Rob is the King of pad thai. The recipe has been perfected. The secret ingredient has always been love…. and tamarind concentrate! It is Rob’s go-to signature dish whenever we have company. He continues to make it with eggs and rice noodles for guests, but I have tried it sans egg with quinoa or zucchini noodles. Not the same, but good for me. I think kelp noodles will be the real winner, although we haven’t tried it yet.
Go to a raw restaurant and I guarantee you there will be a version of raw pad thai on their menu. But it is not anything like the real version. I prefer Thrive‘s version the most but just because it tastes good. Usually one gets a medley of shredded veggies with or without kelp noodles with a spicy nut-based dressing. It marries the sweet-sour-hot-spicy thing but doesn’t have the magical touch from tamarind.
I actually made this dish with Rob in the summer, life before the spiralizer. It was a raw weekend, because we also made the raw Tropical Mango Pie. After spending the morning finely chopping all the veggies, I think that’s when Rob thought the spiralizer would be a great gift.
So why post this now?
How many of you have random photos from your hard drive pop up as your screensaver? I do. Recently, photos of this dish came up and I remembered how good it was even if it wasn’t real pad thai. With a focus on cruciferous vegetables this month, I really had no excuses not to share this pretty and delicious dish, loaded with 3 cruciferous vegetables (cabbage, cauliflower and broccoli!).
Raw cuisine (as opposed to raw food) is all about showcasing something different from “ordinary” vegetables. A play of textures without cooking your foods.
Here, you chop, grate, julienne and otherwise manually spiralize a host of veggies. Pick your favourites but some are more sturdy than others: carrot, cabbage, broccoli, cauliflower, bell pepper, etc. I opted to buy some broccoli slaw to assist with spiralizing my broccoli for me. ;)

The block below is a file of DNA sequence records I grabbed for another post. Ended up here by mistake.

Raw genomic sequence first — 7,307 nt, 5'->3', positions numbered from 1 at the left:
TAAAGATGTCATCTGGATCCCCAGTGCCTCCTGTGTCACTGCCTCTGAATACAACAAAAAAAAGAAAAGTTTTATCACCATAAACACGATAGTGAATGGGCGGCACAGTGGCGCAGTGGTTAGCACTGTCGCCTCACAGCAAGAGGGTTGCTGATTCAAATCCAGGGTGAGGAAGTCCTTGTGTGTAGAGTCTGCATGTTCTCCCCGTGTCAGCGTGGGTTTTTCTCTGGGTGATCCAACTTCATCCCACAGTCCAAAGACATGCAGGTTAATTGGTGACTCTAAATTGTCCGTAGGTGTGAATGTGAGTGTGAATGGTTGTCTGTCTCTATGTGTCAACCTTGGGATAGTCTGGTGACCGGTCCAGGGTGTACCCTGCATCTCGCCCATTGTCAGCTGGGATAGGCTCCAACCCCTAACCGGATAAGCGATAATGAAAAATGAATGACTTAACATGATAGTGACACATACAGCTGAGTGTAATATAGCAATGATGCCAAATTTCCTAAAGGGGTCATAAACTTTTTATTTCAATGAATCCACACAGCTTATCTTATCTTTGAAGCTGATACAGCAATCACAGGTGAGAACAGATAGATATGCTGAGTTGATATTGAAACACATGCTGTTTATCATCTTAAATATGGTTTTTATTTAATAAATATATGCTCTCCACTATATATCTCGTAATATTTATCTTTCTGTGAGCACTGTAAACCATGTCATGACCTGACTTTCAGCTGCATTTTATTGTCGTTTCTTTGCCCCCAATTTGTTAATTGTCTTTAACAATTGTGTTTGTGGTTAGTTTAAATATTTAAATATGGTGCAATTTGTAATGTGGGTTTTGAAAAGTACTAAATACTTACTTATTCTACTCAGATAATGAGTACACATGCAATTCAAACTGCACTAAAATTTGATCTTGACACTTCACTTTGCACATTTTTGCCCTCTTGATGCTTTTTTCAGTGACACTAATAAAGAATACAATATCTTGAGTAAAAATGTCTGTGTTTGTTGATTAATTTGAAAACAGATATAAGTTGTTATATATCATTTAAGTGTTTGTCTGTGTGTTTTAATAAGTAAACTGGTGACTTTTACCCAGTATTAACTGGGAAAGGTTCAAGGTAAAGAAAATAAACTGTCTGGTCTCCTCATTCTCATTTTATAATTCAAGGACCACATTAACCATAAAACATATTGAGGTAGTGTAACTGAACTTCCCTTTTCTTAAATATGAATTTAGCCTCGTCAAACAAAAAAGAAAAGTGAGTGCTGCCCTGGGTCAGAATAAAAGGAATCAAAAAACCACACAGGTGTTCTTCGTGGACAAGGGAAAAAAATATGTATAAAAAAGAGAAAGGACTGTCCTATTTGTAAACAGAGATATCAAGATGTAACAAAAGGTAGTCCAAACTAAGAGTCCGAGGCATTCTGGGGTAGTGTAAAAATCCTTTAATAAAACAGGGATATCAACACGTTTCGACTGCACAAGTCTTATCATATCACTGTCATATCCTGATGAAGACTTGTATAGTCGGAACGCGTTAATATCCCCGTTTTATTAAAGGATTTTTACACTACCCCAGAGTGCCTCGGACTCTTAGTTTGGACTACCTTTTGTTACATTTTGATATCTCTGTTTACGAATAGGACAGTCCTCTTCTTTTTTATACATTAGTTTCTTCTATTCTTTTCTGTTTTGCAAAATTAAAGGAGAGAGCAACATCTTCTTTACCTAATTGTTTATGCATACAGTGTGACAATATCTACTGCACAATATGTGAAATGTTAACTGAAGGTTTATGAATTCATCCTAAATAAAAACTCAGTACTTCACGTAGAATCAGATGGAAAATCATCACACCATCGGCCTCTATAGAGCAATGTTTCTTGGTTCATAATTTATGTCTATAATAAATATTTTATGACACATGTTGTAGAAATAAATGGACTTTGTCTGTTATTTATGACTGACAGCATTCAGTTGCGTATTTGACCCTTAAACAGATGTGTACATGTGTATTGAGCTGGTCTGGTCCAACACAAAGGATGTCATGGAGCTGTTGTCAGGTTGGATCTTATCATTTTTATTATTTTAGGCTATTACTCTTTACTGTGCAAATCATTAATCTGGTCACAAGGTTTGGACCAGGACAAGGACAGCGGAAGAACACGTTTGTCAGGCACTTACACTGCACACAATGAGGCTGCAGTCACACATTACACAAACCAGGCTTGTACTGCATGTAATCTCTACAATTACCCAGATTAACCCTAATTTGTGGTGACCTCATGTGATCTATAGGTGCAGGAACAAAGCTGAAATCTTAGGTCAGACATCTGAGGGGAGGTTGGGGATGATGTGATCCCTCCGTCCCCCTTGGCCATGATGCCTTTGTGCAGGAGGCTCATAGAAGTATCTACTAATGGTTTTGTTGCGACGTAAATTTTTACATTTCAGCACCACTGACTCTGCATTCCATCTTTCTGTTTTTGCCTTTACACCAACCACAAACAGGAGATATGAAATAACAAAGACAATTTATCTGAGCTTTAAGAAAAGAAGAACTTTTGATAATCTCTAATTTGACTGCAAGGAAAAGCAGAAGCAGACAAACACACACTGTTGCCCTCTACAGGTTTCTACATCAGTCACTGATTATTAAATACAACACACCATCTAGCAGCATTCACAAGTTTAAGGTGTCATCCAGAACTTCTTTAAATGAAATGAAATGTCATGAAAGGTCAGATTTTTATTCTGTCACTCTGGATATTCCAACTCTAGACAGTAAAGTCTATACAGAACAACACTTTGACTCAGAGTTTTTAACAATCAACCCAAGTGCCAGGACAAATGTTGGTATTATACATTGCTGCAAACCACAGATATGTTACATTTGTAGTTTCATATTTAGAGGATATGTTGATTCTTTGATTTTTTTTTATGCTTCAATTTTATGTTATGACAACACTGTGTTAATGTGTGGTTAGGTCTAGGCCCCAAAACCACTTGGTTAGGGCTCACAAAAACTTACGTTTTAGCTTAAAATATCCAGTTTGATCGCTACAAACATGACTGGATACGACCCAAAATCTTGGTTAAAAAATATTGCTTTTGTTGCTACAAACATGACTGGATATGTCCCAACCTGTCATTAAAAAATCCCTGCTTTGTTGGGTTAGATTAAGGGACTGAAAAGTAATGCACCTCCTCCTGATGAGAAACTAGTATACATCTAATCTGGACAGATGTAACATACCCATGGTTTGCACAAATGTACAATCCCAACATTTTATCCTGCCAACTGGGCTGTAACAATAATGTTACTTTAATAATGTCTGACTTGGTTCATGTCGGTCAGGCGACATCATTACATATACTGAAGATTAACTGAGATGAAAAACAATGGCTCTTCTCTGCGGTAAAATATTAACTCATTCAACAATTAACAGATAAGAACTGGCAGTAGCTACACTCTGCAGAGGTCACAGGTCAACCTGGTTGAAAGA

Then you coat them in a spicy-sweet almond sauce: ginger and chili flakes give you some heat, dates and agave confer sweetness, balanced by the sour lemon juice and saltiness from soy sauce. And of course, this all lusciously bathes within creamy almond butter. Add enough water to make a dressing and throw it on your salad. A spicy coleslaw. I didn’t want to mislead you by calling this pad thai. ;)
Coleslaw with a Spicy Almond Dressing (aka Raw “Pad Thai”)
340g broccoli slaw
1 large carrot, shredded
1 red bell pepper, thinly sliced
1 cup green cabbage, thinly sliced
1 apple, grated or julienned (optional)
1 cup finely chopped cauliflower
2 tbsp unsweetened coconut
3 tbsp agave nectar
2 tbsp lemon juice
2 cloves garlic, minced or pressed
4 dates, soaked for 2 hours
1/4 cup soy sauce
1.5 tbsp ginger, minced
1/2 tsp salt
1/8 tsp Aleppo chili flakes
1/2 cup almond butter
2 tbsp water, or more to thin to your desired consistency
1. Place the slaw, carrot, peppers, cabbage, apple and cauliflower in a large bowl.
2. In a blender, combine all sauce ingredients and 2 tbsp of the water. Blend to combine, then test thickness. If the sauce is too thick, add more water, a little at a time, until desired consistency is reached. (The veggies will release some liquid, too, so try to keep it thick! 4 tbsp was too much water for us).
3. Pour the sauce over the vegetables in the bowl and toss to combine well. Plate the veggie mixture and top with coconut. Will keep in the refrigerator up to 2 days.